It began with a man, it became modern-day myth, and it will forever live in the limelight of pop culture as a TV legend.
The series finale of “Breaking Bad” brought Sunday evening to a virtual nationwide standstill as Americans of all ages held our collective breath while watching a stoic Walter White, resigned to his fate, finally come to terms with his own truths and motivations.
Unlike the last several episodes, which showed us a reeling, uncertain and on-the-ropes version of the drug lord formerly known as Heisenberg, the series finale “Felina” finds an eerily serene version of Walter as he travels back to New Mexico to tie up loose ends.
Much to the delight of viewers and fans, “Breaking Bad” writer and creator Vince Gilligan does exactly that in the finale; he ties up loose ends.
Walt finds a way to get the remains of his fortune to his family (a bit of a stretch), he gets to touch Holly and see Skylar and the breakfast aficionado formerly known as Walt Jr. (though he has to observe Flynn from afar). He kills Lydia and the gang of Nazis who, by all intents and purposes, got what they had coming, and he gives a glaringly purple-less Marie some closure by revealing the whereabouts of Hank’s body. Even Badger and Skinny Pete make an appearance as they get a fistful of cash and one last chance to make us laugh.
Meanwhile, a freed-from-the-shackles-of-meth Jesse Pinkman is allowed to resolve the fate of his character as he seemingly breaks away from Walt’s manipulation and control. In the end, Pinkman chooses not to end Walter’s life, but he also sees that Walt is bleeding to death regardless. So does this really make Pinkman the newly converted model of agency, or is he still just reacting and being pushed around by his surroundings? Would Pinkman have shot Walter if he had not already been bleeding out? It’s one of the few intriguing questions left, and we’ll never know the answer. Ultimately, Pinkman escapes his past, but he remains stuck in the sort of indecisive purgatory he has been in all along.
While most fans and critics are relishing in the seemingly perfect culmination of a story that has grown a crucial part of the collective American entertainment consciousness, I can’t help but feel a little tormented by what should be (and for most, what is) the ideal ending to the ideal narrative.
We loved “Breaking Bad” because it was steeped in the sort of moral ambiguity that political scientists and sociologists use to spark ardent classroom discussions. It was pickled in thought-provoking questions that viewers could relish in and debate for hours upon hours. Questions like: How far would you go? How far should you go? How far is too far, even in the name of family?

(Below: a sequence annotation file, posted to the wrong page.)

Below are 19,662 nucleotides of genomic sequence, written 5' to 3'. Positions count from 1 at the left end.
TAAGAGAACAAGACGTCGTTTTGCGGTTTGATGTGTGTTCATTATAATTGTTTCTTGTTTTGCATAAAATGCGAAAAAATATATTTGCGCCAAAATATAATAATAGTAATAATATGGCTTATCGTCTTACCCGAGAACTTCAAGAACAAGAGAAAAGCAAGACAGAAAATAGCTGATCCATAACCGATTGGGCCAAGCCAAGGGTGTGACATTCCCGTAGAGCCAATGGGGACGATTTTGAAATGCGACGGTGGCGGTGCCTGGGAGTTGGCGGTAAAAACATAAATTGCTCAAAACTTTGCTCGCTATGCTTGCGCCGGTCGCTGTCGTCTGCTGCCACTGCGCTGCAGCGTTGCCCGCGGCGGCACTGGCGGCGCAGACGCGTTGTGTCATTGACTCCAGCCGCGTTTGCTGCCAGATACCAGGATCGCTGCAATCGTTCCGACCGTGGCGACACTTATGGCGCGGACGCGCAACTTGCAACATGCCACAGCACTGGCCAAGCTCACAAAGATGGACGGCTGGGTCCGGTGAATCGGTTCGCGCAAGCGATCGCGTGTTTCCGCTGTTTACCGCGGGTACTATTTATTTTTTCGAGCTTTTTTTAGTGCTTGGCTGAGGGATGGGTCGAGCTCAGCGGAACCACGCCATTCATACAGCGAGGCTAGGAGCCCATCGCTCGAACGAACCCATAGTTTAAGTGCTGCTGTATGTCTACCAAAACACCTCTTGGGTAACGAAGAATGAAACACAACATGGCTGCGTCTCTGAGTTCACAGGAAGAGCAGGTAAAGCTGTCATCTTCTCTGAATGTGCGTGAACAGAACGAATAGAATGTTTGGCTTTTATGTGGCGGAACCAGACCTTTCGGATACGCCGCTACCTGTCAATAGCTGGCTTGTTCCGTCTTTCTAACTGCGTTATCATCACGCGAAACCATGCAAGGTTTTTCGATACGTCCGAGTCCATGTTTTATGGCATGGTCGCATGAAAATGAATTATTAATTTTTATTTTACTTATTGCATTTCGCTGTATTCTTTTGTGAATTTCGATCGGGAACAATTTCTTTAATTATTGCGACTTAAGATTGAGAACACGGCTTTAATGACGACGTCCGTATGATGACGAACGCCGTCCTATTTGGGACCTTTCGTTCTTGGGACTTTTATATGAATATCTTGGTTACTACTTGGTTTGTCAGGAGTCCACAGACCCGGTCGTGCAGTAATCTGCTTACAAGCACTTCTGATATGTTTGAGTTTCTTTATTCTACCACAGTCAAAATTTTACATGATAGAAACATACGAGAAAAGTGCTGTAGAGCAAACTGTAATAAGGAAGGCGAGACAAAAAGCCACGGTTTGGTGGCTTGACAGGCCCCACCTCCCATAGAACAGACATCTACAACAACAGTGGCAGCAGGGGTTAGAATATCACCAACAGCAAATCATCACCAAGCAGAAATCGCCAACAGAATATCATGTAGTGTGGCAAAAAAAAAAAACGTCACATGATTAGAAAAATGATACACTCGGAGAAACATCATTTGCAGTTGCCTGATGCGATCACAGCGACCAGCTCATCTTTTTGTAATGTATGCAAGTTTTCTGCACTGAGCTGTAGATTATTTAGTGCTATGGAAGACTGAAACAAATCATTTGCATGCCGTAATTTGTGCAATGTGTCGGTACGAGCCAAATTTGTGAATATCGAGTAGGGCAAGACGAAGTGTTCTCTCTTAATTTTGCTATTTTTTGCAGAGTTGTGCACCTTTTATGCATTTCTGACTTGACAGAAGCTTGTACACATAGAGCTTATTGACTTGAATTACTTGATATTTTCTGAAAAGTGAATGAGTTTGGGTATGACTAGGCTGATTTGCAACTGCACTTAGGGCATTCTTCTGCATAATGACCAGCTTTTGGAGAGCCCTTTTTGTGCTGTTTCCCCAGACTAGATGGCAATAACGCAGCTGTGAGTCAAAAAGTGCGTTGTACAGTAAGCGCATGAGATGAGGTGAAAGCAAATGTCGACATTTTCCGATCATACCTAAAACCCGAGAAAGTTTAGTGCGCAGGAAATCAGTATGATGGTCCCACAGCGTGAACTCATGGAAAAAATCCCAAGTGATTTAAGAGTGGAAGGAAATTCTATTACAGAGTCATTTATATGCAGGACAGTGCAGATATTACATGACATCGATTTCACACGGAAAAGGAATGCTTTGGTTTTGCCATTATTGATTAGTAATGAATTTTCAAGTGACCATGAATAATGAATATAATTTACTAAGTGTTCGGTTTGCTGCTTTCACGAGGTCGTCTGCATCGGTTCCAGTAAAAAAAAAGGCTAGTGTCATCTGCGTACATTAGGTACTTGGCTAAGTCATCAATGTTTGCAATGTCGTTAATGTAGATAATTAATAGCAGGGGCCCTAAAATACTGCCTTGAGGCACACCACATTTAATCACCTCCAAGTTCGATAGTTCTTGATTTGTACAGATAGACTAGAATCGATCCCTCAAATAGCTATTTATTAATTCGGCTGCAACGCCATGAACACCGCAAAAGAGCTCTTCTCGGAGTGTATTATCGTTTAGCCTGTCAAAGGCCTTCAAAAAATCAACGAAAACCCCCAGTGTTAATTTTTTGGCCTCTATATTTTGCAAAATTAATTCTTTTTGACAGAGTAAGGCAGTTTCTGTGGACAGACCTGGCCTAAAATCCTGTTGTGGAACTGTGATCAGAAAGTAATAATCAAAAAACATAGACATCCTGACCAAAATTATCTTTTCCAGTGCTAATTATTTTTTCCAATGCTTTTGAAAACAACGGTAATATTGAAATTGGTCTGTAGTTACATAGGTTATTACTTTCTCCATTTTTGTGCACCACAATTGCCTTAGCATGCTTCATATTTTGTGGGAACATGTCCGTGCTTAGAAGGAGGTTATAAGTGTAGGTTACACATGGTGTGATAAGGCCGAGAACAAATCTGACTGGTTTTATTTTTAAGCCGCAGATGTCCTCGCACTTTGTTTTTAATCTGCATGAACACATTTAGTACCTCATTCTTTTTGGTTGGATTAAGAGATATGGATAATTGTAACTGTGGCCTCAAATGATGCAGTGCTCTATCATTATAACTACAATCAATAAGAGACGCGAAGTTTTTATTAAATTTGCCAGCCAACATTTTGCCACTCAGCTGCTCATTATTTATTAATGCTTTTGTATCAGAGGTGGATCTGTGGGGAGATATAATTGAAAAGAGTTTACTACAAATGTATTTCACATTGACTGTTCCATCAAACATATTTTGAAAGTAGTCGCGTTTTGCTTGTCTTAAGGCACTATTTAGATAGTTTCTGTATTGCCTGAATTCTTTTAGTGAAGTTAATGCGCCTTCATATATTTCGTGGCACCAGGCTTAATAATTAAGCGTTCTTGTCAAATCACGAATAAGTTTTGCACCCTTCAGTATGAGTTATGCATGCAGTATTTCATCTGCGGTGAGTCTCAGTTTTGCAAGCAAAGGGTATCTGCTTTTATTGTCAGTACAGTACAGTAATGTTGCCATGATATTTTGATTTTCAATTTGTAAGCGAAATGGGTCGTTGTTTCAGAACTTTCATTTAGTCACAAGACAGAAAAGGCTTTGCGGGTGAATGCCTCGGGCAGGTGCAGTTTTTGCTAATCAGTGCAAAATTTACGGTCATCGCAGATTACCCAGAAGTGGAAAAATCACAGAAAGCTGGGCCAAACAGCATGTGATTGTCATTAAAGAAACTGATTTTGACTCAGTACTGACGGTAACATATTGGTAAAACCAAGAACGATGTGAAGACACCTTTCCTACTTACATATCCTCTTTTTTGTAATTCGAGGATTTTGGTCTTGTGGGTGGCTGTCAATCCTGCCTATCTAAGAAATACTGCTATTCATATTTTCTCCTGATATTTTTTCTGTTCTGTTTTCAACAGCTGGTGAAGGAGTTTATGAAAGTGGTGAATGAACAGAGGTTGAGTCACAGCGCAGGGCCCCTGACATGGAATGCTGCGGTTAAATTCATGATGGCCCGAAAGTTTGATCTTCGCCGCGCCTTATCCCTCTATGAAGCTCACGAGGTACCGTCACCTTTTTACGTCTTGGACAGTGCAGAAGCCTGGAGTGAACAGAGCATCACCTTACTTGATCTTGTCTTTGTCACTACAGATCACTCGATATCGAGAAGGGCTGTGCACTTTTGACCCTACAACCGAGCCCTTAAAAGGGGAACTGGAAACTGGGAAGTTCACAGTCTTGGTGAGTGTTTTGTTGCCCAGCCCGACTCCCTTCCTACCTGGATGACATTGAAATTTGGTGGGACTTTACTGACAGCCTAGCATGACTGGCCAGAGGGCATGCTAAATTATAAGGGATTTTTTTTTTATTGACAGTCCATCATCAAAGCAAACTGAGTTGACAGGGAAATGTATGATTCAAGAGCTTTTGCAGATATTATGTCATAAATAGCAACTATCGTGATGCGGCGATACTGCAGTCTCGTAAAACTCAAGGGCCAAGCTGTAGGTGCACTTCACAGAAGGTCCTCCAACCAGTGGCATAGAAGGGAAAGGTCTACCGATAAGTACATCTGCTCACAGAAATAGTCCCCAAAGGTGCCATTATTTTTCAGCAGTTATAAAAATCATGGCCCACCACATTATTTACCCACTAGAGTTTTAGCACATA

But the finale pulled the rug out on these questions and tread a little bit too lightly. Suddenly, the show became morally pointed and vacant of the issues that were so hotly debated at water coolers and watering holes from the Southwest to the Northeast.
Most of us couldn’t help but defend, if not root for, Walt, even in “Ozymandias” as he force-fed us the line he has been sticking to since his meth empire was still a fledgling colony. “We are a family,” he yelled at what remained of his dismantled loved ones.
But in “Felina,” we find a different Walt, one who takes away the opportunity for us to decide his motivations and one who comes right out and says, “I did it for me. I liked it. I was good at it. And I was really … I was alive.”
Suddenly we knew why Walt was really doing it and, like a cloudy batch of crystal blue meth, the show lost a bit of its luster.
Don’t get me wrong, the finale didn’t detract from the series as a whole; it merely failed to elevate it to the best-drama-of-all-time status, currently occupied by “The Sopranos,” which I hoped it would surpass.
Unlike “The Sopranos” series finale, “Breaking Bad” left us with nothing to debate, discuss or imagine. The infinite possibilities that were the show’s strength in so many of its cliffhanger endings ceased to be.
The image of Walter, alone and bleeding to death on the floor of a grungy meth lab, was still an emotional one for those who made Heisenberg a Sunday-evening staple in their homes. In the beginning, it was for his family, but it spun so far out of control that in the end the only thing left to comfort him was a big steel tank used for producing the evil that ended up being his demise.
Gilligan played it safe, but is that really what we wanted from a show that took all the right risks?
Not really. In the end, “Breaking Bad” came out about 95 percent pure.
Reach the reviewer at firstname.lastname@example.org or follow him on Twitter @NPMendoza